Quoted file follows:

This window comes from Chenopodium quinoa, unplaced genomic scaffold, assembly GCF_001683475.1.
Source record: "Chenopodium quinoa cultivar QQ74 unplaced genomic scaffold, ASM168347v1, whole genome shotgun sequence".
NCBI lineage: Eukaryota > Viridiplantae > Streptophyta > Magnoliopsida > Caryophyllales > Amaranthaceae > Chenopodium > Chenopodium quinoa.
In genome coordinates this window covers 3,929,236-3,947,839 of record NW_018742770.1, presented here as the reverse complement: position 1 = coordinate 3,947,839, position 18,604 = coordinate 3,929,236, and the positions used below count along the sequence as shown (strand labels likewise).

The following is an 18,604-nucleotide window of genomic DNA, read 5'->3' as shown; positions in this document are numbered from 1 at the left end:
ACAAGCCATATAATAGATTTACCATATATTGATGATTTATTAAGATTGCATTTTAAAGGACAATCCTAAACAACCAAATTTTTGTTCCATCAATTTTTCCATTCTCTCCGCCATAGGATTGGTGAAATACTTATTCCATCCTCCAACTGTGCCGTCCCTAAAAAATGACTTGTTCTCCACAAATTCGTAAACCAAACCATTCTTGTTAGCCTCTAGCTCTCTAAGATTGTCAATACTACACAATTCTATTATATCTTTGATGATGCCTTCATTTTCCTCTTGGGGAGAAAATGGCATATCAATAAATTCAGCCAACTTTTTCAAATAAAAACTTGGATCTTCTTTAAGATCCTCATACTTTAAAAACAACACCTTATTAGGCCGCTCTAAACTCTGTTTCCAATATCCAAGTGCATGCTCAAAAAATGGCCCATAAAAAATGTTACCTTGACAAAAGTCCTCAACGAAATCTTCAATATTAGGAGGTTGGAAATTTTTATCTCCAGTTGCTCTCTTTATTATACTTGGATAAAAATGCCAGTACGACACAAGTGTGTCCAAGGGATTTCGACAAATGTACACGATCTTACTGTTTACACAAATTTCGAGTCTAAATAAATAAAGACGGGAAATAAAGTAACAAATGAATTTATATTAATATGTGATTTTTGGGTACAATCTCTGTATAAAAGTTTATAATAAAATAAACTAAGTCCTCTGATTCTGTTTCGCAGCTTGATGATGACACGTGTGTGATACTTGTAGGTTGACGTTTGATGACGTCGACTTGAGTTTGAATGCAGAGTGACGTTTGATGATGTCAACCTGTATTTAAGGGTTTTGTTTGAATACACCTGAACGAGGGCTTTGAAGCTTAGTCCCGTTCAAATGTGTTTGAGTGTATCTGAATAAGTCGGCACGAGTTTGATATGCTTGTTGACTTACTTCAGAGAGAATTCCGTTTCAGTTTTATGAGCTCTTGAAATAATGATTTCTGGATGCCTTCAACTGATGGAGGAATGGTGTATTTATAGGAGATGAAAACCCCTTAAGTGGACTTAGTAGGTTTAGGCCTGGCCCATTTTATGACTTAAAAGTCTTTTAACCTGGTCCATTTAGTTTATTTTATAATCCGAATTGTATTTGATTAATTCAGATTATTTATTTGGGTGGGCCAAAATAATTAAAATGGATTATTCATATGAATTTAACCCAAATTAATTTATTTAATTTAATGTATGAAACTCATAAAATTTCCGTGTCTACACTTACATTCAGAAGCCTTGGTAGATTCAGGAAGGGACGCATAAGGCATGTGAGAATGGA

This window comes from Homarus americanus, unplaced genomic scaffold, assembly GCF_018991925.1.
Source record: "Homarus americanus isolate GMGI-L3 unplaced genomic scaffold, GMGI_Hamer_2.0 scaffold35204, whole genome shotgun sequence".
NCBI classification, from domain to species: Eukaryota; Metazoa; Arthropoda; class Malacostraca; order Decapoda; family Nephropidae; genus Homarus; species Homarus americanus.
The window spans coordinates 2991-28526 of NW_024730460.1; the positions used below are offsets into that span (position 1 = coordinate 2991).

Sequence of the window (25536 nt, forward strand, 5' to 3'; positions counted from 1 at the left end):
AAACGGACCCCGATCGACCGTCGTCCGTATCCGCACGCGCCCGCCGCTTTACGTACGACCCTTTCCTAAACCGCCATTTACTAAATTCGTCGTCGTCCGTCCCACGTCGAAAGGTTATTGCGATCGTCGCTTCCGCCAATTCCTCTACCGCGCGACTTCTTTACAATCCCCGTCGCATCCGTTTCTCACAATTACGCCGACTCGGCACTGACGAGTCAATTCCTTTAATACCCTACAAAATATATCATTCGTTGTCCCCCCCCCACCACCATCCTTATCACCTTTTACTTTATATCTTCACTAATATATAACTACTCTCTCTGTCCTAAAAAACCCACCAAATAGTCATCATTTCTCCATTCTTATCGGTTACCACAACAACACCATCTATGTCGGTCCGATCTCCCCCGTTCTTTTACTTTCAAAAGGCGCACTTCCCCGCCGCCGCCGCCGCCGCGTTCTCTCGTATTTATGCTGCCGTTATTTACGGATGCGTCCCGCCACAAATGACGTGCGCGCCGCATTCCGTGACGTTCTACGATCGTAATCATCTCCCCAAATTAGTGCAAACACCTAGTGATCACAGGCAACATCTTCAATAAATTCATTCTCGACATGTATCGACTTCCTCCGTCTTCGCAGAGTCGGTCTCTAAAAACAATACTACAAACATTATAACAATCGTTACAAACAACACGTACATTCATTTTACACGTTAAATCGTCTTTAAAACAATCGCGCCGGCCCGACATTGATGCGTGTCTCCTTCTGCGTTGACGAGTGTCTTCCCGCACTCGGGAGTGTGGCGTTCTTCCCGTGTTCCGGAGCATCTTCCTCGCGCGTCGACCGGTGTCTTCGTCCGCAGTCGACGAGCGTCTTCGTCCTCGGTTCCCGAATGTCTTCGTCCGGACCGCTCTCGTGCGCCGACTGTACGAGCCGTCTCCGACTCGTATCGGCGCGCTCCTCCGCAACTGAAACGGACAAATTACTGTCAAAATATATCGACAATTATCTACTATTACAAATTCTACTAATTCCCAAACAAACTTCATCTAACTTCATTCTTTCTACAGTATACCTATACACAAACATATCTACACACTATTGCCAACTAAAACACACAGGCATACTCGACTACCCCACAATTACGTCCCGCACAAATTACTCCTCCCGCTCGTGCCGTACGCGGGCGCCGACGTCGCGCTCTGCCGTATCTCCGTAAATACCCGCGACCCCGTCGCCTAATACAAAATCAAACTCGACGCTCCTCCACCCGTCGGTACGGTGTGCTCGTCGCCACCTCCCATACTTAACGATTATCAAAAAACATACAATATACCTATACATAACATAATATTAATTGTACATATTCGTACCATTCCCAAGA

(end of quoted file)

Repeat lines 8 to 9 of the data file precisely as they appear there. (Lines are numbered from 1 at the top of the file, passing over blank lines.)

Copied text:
Source record: "Homarus americanus isolate GMGI-L3 unplaced genomic scaffold, GMGI_Hamer_2.0 scaffold35204, whole genome shotgun sequence".
NCBI classification, from domain to species: Eukaryota; Metazoa; Arthropoda; class Malacostraca; order Decapoda; family Nephropidae; genus Homarus; species Homarus americanus.